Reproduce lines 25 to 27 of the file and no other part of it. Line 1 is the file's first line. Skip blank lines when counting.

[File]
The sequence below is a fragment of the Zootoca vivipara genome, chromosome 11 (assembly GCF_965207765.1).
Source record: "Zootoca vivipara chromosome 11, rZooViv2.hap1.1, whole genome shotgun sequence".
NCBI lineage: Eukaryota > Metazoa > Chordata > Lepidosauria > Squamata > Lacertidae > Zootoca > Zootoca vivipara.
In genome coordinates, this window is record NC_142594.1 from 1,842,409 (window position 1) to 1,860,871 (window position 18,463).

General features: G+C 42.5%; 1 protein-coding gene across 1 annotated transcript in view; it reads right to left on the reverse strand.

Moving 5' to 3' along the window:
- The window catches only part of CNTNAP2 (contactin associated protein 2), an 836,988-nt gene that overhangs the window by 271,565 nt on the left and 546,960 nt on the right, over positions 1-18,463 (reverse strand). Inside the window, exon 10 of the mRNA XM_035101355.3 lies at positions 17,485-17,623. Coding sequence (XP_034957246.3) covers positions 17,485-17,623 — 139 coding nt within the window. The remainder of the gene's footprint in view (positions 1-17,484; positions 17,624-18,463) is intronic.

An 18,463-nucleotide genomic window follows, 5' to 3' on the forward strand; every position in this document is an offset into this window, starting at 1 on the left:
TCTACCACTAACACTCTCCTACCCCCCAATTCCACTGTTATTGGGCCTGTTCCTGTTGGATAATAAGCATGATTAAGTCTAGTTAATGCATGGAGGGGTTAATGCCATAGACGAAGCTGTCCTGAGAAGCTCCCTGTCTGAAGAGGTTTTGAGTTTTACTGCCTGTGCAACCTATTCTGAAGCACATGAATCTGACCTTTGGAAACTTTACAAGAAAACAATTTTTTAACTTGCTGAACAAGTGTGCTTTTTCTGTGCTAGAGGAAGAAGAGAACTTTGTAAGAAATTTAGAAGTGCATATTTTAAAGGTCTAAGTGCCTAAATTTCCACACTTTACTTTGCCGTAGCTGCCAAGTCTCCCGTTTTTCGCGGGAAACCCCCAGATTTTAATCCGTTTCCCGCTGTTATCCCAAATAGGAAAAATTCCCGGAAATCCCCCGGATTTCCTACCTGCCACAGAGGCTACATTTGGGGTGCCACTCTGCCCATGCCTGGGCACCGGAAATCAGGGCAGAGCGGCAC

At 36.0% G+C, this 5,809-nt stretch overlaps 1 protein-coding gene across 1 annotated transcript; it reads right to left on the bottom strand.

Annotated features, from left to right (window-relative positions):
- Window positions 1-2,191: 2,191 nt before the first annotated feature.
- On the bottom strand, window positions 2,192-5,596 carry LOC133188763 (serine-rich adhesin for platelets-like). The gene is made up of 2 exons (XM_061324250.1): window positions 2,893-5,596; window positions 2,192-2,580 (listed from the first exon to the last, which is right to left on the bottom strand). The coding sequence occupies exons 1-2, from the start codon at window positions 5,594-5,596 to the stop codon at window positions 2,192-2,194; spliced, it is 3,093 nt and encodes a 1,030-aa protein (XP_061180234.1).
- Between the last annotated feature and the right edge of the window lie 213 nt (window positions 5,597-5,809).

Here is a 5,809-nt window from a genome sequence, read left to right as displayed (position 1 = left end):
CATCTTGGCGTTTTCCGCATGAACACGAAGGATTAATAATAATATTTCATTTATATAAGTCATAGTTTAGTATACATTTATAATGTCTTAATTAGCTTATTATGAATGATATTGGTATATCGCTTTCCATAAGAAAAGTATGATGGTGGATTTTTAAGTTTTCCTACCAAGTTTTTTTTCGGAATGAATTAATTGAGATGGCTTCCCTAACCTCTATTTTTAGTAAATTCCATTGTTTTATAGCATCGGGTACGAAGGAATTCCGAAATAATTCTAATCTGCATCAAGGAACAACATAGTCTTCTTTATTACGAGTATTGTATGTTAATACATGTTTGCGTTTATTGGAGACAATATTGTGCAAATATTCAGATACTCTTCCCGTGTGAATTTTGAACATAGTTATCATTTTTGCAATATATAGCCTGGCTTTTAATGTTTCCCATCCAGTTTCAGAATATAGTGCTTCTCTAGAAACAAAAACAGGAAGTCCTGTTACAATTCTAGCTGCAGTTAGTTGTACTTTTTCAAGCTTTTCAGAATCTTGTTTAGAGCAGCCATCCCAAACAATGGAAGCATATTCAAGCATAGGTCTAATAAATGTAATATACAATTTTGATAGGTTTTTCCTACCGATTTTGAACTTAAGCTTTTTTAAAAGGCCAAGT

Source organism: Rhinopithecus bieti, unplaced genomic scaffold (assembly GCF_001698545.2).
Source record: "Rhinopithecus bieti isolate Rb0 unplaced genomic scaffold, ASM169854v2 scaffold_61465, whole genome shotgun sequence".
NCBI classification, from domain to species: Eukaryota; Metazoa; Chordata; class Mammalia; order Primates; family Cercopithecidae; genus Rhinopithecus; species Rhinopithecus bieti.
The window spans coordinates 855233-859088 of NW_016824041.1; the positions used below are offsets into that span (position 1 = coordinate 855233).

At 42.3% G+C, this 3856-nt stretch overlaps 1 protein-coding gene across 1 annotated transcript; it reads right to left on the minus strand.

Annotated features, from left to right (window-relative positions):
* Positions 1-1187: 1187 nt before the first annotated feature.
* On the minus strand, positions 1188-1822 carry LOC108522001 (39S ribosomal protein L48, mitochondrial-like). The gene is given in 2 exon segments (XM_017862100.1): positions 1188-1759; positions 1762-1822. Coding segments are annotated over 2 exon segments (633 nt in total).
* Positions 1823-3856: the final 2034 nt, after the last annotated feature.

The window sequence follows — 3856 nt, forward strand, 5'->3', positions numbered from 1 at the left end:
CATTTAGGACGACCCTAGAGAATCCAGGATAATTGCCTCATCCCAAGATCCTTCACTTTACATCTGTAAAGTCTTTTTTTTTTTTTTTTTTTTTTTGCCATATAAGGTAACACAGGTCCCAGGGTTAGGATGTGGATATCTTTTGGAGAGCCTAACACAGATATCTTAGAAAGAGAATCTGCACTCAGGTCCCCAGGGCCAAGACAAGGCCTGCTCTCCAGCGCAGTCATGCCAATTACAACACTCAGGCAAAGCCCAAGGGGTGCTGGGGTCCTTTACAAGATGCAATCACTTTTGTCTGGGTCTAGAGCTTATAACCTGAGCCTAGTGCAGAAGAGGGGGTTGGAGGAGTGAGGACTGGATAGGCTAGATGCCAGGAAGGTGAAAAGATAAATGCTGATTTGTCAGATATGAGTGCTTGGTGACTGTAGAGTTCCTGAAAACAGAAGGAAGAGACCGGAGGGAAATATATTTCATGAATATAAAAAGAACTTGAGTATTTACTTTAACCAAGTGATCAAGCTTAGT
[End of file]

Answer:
* Positions 1823-3856: the final 2034 nt, after the last annotated feature.

The window sequence follows — 3856 nt, forward strand, 5'->3', positions numbered from 1 at the left end:
CATTTAGGACGACCCTAGAGAATCCAGGATAATTGCCTCATCCCAAGATCCTTCACTTTACATCTGTAAAGTCTTTTTTTTTTTTTTTTTTTTTTTGCCATATAAGGTAACACAGGTCCCAGGGTTAGGATGTGGATATCTTTTGGAGAGCCTAACACAGATATCTTAGAAAGAGAATCTGCACTCAGGTCCCCAGGGCCAAGACAAGGCCTGCTCTCCAGCGCAGTCATGCCAATTACAACACTCAGGCAAAGCCCAAGGGGTGCTGGGGTCCTTTACAAGATGCAATCACTTTTGTCTGGGTCTAGAGCTTATAACCTGAGCCTAGTGCAGAAGAGGGGGTTGGAGGAGTGAGGACTGGATAGGCTAGATGCCAGGAAGGTGAAAAGATAAATGCTGATTTGTCAGATATGAGTGCTTGGTGACTGTAGAGTTCCTGAAAACAGAAGGAAGAGACCGGAGGGAAATATATTTCATGAATATAAAAAGAACTTGAGTATTTACTTTAACCAAGTGATCAAGCTTAGT